Baylor University scientists say their genealogy database could provide medicines for the millions of people in the world without access to generic versions.
Scientists say they’re already working on ways to build new versions of the “Invitac” genealogical database, which tracks all people who are part of the genealogy of the founders of the United States.
“We are looking at using our genealogies to identify and identify the people who were involved in this country before we started to put together our genealogy,” said Dr. David Pyle, a professor of genetics and biochemistry at Baylor.
“What we’re hoping to do is provide a genealogy tool for a broader population that may not have access to genealogy services.”
The genetic database is already used to identify diseases, though, as well as identify the genetic ancestry of millions of individuals in the United Kingdom.
The database contains about 1 billion genetic profiles.
The scientists say the database could also be used by pharmaceutical companies to develop drugs for people who have inherited certain genetic diseases.
In the case of cancer, the researchers say their database could help drug companies identify patients who may not otherwise have the genetic capacity to develop or use a drug.
The database is currently used by the U.K.’s National Health Service, and is a critical part of a national genetic database that tracks about 10 million people in Britain, the United Nations and elsewhere.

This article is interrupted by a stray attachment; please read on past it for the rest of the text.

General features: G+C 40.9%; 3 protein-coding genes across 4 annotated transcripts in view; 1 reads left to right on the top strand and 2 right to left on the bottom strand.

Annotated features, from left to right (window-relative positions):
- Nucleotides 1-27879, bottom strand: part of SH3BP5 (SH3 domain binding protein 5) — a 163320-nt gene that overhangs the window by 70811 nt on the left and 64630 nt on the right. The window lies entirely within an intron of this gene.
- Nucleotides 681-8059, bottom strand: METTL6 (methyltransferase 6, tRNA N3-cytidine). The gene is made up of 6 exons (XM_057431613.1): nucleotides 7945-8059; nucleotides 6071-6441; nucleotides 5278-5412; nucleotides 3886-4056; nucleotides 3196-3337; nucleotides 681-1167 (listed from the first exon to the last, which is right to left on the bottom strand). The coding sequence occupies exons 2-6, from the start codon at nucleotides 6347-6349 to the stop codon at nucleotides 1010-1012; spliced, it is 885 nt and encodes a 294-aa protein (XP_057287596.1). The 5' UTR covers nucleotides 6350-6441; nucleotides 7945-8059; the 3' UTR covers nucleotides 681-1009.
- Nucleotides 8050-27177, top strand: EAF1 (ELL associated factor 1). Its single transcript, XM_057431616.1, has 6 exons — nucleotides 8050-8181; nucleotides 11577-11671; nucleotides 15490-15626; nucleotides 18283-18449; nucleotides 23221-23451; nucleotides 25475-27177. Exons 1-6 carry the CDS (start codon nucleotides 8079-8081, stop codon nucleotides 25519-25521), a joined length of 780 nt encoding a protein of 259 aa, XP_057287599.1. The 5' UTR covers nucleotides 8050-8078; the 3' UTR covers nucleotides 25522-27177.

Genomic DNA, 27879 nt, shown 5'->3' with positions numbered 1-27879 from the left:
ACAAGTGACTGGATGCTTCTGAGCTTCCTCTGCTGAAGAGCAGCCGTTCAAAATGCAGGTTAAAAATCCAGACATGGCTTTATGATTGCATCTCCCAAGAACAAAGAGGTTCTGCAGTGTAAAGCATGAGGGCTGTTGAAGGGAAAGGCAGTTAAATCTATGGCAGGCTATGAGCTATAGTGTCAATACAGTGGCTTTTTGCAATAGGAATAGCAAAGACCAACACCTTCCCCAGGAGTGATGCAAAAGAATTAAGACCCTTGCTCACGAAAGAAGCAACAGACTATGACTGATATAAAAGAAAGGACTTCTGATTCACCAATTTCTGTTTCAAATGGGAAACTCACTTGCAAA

It is a public-private partnership, meaning private companies contribute their genetic information to the database.
The researchers said they have already started work on the database, and that they’re excited to build a public version that will become available to anyone.
Pyle said the database would be an ideal tool for the developing world, where people are still developing their understanding of their ancestry.
“In the developing countries, we have people who don’t have access at all to genealogy services.
If you have access, it would be amazing if you could identify the person who is actually the father of your child,” Pyle said.
For people in sub-Saharan Africa and the Middle East, the genealogic database is particularly important, as many of the genetic markers that determine health and disease are in that region.
Currently, there are no publicly available genealogetic databases in these areas, so the scientists say they plan to build the new database to meet the needs of the developing population.
The team hopes to use the database to identify people with rare diseases or genetic diseases that are still not well understood.
“There are about 2.5 million people on the African continent that have no known genealogy, but are potentially more than one billion people that have some genetic variation,” Pyles said.
“We’re hoping that we can identify these people and develop a database that could help identify them.”
For more information on the genetic database, visit the Baylor University website.